Ellen DeGeneres is to awards shows what Jon Stewart is to political satire -- better at it than most. Standing out among all the flowing chiffon and plunging decolletage in a black tuxedo and black silk shirt, DeGeneres quickly and matter-of-factly acknowledged the victims of Hurricane Katrina, and then put that tragedy on hold for the evening. Noting that she had been the host of the show in 2001, which was delayed twice after Sept. 11, she paused and added, "Be sure to look for me next month when I host the North Korean People's Choice Awards."
Altruism and self-celebration are never a good mix, and almost always fatal at a Hollywood awards show, and DeGeneres wisely chose to keep the show lighthearted. Even the moment when Tyler James Williams, the young star of Everybody Hates Chris, introduced a boy who was left homeless by Hurricane Katrina was sweet, but not maudlin.
It was not the most electrifying Emmy Awards night, but much of it was brisk and good-humored, like its emcee. Not that DeGeneres lacks a mean streak. "Not winning does not mean you are a bad person," she said in her opening monologue: "It just means you're not a good actor."
It was a pretty tame evening, however. The closest thing to controversy was Blythe Danner stretching her time limit to make an anti-war statement. She paid tribute to "our kids in Iraq." As the music swelled in warning for her to get off the stage, Danner hurriedly added, "Let's get them the heck out of there."
There were few other unscripted moments, and nothing that came close to Kanye West's impromptu "George Bush doesn't care about black people" outburst on NBC's recent hurricane relief telethon. In a skit, Stewart poked fun at NBC's decision to edit West's remarks for the West Coast broadcast, but that was balanced by the actor Charles Dutton, who almost seemed to be rebutting West in his taped Emmy remembrance segment, recalling that he won his first award at a prison talent show. "America works," he said.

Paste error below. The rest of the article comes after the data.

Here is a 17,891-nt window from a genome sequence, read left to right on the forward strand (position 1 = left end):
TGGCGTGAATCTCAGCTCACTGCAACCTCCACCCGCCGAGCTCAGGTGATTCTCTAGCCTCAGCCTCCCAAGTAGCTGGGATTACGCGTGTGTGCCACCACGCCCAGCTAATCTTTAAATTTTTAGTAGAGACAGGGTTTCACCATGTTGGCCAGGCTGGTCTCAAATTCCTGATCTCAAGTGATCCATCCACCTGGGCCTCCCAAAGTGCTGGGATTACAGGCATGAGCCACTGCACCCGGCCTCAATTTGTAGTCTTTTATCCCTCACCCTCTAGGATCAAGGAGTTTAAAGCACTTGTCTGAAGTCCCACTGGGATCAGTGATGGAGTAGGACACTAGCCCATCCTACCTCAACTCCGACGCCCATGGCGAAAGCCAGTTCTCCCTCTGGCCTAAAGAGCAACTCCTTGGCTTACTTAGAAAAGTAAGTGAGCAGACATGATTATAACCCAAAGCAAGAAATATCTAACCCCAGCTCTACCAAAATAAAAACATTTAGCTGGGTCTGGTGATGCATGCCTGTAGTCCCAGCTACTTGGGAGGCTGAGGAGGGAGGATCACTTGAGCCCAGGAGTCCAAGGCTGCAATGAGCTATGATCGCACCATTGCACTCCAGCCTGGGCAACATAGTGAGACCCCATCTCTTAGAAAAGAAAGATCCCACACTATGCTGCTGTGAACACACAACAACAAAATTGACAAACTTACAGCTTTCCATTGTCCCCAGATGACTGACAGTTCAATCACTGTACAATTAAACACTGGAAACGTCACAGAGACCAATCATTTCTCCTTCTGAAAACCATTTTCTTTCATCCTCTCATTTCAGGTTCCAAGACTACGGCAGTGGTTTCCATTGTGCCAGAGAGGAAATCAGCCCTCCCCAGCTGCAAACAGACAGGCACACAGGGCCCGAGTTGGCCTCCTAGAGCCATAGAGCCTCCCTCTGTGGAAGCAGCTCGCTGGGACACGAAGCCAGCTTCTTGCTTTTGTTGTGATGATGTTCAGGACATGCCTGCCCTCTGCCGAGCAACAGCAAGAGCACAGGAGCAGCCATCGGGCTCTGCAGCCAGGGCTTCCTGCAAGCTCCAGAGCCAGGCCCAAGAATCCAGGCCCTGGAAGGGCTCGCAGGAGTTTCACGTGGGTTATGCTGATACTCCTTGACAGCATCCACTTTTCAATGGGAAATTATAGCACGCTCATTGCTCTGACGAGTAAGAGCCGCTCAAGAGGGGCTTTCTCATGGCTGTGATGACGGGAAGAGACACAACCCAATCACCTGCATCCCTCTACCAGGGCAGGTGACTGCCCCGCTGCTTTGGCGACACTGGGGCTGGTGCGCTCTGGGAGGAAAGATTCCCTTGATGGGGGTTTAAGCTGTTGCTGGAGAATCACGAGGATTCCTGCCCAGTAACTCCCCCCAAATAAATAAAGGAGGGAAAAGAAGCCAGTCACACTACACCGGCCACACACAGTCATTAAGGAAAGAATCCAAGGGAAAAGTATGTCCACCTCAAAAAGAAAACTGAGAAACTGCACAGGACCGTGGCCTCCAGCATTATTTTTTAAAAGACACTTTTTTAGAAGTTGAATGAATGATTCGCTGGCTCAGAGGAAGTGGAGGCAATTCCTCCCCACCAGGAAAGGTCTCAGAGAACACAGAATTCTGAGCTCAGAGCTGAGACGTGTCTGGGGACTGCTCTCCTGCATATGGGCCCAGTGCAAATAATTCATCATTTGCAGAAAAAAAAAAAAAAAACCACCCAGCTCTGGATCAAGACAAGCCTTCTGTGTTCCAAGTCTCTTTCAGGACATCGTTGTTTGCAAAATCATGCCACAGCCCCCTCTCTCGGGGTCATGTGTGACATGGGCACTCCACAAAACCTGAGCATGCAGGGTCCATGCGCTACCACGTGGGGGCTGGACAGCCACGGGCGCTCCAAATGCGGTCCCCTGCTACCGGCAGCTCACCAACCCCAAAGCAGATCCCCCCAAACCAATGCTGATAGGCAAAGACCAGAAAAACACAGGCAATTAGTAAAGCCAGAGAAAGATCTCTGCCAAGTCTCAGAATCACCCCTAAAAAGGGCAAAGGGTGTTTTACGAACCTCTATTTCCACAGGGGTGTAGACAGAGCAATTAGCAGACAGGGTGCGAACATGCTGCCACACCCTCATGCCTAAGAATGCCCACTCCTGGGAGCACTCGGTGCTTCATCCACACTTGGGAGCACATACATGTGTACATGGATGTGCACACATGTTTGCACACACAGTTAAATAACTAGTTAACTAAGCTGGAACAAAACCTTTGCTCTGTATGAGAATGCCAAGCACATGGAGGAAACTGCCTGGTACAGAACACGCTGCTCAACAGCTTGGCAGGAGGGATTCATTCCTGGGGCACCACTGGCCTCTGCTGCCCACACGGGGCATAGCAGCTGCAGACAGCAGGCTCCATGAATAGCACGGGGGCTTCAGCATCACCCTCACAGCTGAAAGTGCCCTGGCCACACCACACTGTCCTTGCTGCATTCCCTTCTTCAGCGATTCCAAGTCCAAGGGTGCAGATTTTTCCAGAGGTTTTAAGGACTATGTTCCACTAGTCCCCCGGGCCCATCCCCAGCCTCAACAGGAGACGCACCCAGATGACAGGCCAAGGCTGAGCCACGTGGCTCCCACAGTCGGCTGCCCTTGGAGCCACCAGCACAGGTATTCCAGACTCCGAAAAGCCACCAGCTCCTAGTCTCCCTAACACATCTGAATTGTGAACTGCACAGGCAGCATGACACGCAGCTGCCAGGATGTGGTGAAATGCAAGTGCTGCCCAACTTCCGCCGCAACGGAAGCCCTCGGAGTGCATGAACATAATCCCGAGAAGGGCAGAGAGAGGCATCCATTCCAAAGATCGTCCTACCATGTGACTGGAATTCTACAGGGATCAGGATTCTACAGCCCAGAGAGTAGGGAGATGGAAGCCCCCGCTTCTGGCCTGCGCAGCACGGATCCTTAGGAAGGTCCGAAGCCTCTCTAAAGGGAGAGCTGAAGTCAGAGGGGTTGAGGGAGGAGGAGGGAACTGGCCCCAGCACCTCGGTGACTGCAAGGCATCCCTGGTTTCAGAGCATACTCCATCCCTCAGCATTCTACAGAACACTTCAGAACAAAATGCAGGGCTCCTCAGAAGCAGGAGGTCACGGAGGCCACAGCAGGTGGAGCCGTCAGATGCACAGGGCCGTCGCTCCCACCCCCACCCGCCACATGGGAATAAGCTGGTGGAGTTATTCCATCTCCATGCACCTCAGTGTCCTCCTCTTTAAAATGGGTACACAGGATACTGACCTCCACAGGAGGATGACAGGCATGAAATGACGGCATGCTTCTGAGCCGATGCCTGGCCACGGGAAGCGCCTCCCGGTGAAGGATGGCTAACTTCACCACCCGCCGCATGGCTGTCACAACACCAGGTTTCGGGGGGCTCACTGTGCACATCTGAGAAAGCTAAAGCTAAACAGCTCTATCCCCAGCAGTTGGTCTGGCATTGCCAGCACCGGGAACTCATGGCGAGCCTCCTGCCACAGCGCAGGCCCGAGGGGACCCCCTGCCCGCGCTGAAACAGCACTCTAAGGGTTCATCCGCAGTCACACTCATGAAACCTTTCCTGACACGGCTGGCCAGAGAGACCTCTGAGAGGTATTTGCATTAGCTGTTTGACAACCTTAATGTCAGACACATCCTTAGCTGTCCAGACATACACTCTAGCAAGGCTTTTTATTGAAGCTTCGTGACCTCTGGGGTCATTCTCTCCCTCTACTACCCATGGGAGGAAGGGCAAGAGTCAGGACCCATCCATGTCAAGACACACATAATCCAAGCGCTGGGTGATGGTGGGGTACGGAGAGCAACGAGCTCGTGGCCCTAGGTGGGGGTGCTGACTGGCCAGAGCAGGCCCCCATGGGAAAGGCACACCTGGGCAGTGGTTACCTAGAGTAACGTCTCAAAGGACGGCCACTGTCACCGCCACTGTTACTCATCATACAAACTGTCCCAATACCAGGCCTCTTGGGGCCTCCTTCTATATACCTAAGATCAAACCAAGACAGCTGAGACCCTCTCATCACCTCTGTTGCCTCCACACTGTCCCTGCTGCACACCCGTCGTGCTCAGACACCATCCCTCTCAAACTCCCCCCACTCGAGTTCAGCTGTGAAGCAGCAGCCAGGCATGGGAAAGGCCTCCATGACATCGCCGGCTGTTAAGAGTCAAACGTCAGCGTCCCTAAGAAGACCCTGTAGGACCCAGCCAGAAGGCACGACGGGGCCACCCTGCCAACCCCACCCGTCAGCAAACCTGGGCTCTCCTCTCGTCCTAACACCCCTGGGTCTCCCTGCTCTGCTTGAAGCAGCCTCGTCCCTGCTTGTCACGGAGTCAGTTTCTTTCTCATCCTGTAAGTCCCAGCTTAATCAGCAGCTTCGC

There were lots of African-Americans on stage and in the audience, and S. Epatha Merkerson was touchingly nervous when she accepted her award for best actress for the HBO mini-series Lackawanna Blues and admitted she dropped her notes down the bodice of her gown. But Hollywood looks a lot less multicultural behind the camera.
When the horde of white, male writers of The Daily Show With Jon Stewart gathered onstage in black tie to accept their award, they almost looked like a mock tableau of the past -- the Whiffenpoofs, circa 1961. Stewart joked about it, bragging that his staff members were only "80 percent Ivy League-educated Jews."
The memorial tribute Tom Brokaw and Dan Rather paid to their former rival, Peter Jennings, who died of lung cancer this summer, was well handled and touching. But Rather, who resigned this year after a flawed 60 Minutes report, looked sadly diminished next to Brokaw, who retired on a higher note.
It made sense to have CBS' David Letterman honor the late Johnny Carson because he had a far closer friendship with him than Carson's replacement on NBC, Jay Leno. But Letterman was surprisingly stiff in describing Carson's comic legacy.
Humor on these kinds of shows is not very dangerous these days. Nor are the Emmy Awards a place to go for daring fashion statements anymore. Almost all the women, from the cast of Desperate Housewives to Mariska Hargitay of Law & Order: SVU, wore tight, shiny dresses and tight, shiny foreheads -- they looked less like actresses than members of a new, genetically altered cult: Nicole Kidmanites.